Professional classical composers often have a background in performing classical music during their childhood and teens, either as a singer in a choir, as a player in a youth orchestra, or as a performer on a solo instrument (e.g., piano, pipe organ, or violin). Teens aspiring to be composers can continue their postsecondary studies in a variety of formal training settings, including colleges, conservatories, and universities. Conservatories, which are the standard musical training system in France and in Quebec (Canada) provide lessons and amateur orchestral and choral singing experience for composition students. Universities offer a range of composition programs, including bachelor's degrees, Master of Music degrees, and Doctor of Musical Arts degrees. As well, there are a variety of other training programs such as classical summer camps and festivals, which give students the opportunity to get coaching from composers.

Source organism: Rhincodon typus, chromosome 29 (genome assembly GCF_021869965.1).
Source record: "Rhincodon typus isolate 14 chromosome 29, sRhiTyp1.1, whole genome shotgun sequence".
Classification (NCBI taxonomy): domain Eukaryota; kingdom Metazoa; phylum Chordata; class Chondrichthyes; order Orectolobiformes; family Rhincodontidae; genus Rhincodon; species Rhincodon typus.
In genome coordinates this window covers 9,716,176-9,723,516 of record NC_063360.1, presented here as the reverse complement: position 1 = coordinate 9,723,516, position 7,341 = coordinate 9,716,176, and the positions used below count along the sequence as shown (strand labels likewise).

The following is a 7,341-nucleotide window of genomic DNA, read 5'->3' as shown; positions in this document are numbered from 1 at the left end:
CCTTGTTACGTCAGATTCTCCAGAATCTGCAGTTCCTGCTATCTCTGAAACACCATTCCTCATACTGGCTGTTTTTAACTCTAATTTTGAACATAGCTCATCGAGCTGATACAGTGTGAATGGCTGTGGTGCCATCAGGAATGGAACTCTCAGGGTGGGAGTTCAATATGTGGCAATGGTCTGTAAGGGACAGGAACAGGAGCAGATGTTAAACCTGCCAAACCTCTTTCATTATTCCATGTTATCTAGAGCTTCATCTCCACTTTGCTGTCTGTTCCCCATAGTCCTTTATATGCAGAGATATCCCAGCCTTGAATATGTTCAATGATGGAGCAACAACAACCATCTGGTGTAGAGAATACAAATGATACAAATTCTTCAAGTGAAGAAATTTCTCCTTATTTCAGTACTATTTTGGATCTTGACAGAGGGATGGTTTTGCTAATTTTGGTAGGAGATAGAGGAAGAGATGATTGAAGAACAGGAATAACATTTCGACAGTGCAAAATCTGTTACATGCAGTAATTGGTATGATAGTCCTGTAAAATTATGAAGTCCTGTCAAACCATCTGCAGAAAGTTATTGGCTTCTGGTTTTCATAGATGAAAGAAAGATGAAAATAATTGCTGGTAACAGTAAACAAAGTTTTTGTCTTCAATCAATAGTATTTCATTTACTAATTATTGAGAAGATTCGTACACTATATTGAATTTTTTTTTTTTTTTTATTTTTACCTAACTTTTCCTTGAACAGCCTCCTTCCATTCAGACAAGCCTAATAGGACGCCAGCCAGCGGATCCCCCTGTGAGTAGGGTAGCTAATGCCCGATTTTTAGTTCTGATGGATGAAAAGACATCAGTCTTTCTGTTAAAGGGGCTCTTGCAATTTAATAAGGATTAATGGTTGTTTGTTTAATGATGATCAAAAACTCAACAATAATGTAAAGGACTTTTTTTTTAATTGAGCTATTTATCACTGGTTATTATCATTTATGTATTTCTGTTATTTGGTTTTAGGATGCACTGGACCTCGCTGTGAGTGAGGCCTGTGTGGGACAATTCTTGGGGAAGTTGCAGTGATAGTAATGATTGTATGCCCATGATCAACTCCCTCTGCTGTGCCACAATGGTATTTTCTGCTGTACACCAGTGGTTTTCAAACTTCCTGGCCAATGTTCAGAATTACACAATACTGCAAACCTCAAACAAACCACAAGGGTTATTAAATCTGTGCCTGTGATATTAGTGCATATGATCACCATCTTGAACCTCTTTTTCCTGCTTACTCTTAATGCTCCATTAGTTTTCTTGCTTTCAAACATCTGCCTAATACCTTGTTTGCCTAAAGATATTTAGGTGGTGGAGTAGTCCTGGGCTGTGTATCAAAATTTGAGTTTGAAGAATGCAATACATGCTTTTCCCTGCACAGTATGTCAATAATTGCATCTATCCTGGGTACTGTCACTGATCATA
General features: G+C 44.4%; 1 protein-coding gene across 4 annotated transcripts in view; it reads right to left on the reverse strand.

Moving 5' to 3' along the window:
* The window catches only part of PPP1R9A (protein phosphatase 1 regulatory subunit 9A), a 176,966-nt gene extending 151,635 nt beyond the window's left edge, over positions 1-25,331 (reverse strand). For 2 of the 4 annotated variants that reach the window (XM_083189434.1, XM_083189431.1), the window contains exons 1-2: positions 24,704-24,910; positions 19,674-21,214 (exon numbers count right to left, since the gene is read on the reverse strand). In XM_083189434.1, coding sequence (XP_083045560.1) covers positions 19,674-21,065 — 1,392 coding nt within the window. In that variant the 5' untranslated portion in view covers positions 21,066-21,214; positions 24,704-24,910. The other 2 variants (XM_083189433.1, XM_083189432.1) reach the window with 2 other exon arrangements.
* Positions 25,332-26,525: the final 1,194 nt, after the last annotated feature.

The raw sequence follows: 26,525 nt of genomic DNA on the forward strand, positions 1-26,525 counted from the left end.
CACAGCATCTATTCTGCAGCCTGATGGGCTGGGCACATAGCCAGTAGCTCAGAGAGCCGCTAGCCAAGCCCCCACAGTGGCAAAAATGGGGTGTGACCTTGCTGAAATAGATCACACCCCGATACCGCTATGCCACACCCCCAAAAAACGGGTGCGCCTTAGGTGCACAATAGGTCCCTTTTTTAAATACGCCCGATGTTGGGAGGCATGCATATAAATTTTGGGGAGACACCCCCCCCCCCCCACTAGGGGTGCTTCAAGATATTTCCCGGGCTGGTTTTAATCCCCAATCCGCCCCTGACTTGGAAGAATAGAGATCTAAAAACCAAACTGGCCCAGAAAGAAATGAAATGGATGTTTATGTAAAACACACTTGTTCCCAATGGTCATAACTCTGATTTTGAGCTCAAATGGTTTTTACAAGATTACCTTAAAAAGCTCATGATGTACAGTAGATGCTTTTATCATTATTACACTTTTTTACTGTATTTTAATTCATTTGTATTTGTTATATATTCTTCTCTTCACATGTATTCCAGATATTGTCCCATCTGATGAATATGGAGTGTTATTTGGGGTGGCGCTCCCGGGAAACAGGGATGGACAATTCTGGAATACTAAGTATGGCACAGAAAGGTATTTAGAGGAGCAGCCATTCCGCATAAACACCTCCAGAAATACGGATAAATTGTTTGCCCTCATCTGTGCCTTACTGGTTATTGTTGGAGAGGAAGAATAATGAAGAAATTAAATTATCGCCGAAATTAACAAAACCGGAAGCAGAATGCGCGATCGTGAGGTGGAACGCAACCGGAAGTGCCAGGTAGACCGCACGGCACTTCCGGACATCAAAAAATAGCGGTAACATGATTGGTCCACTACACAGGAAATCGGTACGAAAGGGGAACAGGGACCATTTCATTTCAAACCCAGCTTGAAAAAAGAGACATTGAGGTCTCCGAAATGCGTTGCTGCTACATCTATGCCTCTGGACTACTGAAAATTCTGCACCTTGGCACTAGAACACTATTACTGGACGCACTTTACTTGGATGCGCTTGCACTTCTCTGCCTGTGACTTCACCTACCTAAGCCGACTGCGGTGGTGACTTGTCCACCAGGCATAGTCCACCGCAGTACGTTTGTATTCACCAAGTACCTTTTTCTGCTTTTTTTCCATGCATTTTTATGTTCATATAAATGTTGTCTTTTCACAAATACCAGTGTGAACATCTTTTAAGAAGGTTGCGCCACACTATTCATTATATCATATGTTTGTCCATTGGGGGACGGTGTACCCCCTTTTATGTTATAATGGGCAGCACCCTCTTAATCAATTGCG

Bachelor's degrees in composition (referred to as B.Mus. or B.M) are four-year programs that include individual composition lessons, amateur orchestra/choral experience, and a sequence of courses in music history, music theory, and liberal arts courses (e.g., English literature), which give the student a more well-rounded education. Usually, composition students must complete significant pieces or songs before graduating. Not all composers hold a B.Mus. in composition; composers may also hold a B.Mus. in music performance or music theory.
Master of music degrees (M.mus.) in composition consist of private lessons with a composition professor, ensemble experience, and graduate courses in music history and music theory, along with one or two concerts featuring the composition student's pieces. A Master's degree in music (referred to as an M.Mus. or M.M.) is often a required minimum credential for people who wish to teach composition at a university or conservatory. A composer with an M.Mus. could be an adjunct professor or instructor at a university, but it would be difficult in the 2010s to obtain a tenure track professor position with this degree.
To become a tenure track professor, many universities require a doctoral degree. In composition, the key doctoral degree is the Doctor of Musical Arts, rather than the PhD; the PhD is awarded in music, but typically for subjects such as musicology and music theory.